In the beginning of the internet it was a source of information and today entertainment and shopping have accompanied this attitude. But research is still the main factor when it comes to web use.
Before social media people went mainly to search engines to research and to find products and services. Today in times of social media the products and services find them through discussions, content sharing and recommendations from friends and followers. And even on the road these information are accessible through mobile devices.
This evolution of information technology also arrived to the B2B companies.
The search volume on Facebook has overtaken Google. And there are not only consumers who research there. B2B is also using Facebook, Twitter, LinkedIn, Google+ and other social networks to research for products, services, industry related information and new business partners.
Nobody says that a product or service with a volume of hundreds of thousands of dollars has to be sold on Facebook. But the first contact can be made there and the further discussions and negotiations can be took offline to close the deal.
Social media is a great way to showcase a business and to offer a more personal insight view. A company has great opportunities to show personality to attract the right buyer persona and to get in touch with the right new future customer when this one is looking out for products and services.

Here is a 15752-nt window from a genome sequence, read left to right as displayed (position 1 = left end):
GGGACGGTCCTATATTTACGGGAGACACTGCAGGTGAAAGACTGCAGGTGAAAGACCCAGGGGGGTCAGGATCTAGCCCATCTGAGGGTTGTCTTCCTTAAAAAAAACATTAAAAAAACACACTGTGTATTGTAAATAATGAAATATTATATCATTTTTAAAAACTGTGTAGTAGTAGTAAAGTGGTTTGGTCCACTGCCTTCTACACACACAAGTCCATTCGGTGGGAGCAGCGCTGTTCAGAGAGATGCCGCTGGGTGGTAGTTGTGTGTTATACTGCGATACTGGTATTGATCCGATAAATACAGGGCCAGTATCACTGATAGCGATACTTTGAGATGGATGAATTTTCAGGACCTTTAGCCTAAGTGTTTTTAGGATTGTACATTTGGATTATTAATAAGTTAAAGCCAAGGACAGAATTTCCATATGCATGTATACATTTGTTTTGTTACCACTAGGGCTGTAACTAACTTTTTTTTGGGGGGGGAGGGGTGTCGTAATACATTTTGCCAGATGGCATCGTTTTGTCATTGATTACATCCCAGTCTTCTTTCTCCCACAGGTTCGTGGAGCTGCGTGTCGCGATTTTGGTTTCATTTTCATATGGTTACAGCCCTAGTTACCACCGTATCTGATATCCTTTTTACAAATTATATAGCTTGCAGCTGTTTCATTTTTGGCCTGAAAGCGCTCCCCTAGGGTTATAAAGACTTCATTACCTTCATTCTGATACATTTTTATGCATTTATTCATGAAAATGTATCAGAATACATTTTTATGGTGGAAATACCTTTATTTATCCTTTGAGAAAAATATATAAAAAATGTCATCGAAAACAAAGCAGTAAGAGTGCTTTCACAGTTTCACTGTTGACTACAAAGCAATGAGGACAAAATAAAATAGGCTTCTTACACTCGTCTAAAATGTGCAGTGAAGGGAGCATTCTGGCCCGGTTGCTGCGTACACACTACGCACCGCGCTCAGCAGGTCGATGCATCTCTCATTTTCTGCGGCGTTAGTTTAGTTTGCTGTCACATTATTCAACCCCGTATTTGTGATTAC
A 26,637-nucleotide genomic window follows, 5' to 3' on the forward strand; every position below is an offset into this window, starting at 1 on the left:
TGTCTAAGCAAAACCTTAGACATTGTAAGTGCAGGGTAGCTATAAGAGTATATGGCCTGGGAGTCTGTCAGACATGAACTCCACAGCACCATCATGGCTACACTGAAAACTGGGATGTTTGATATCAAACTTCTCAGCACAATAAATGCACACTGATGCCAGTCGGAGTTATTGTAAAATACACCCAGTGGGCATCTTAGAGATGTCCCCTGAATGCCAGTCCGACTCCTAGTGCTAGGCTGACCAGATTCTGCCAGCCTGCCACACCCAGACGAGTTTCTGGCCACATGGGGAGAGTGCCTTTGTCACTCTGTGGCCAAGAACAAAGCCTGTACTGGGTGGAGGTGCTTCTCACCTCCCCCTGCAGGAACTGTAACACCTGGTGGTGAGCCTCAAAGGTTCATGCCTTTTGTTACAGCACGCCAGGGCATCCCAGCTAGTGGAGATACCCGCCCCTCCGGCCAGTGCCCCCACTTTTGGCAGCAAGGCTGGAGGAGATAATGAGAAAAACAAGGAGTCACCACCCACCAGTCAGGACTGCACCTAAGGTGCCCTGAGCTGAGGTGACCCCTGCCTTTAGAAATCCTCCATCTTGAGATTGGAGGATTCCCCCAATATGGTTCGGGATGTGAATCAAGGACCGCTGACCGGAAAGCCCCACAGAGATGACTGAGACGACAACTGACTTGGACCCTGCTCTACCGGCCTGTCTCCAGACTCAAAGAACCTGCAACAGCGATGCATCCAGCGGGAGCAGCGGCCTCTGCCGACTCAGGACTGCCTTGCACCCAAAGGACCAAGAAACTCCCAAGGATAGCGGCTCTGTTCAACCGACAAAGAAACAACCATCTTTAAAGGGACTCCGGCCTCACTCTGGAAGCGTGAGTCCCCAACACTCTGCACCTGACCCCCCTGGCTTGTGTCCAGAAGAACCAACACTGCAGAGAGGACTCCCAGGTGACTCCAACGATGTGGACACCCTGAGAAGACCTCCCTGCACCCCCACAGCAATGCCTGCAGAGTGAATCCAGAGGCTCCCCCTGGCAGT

All social media sites also have mobile apps; their reach also spreads wider and is working 24/7. Not only teenagers are surfing on social networks through their mobile devices. B2B decision makes do this as well and their number is increasing!
“Research from ad agency TricomB2B and University of Dayton School of Business Administration showed an even higher concentration of B2B influencers researching purchases on mobile devices.”
How can you and a B2B firm leverage this information above for your business?
- 1. Start a social media presence. Complete your profile there.
- 2. Research for industry related B2B groups and people. Become a member and invite those people to your network.
- 3. Listen to their discussions. If you have something valuable to contribute than do it, otherwise go on listening.
- 4. Start a corporate blog. Write about topics your B2B audience is interested in. Share your blog articles in social media and ask for feedback for your publication.
- 5. Build landing pages and offer exclusive and valuable content for download. So you generate laser target high quality industry related B2B leads.
- 6. Measure your activities.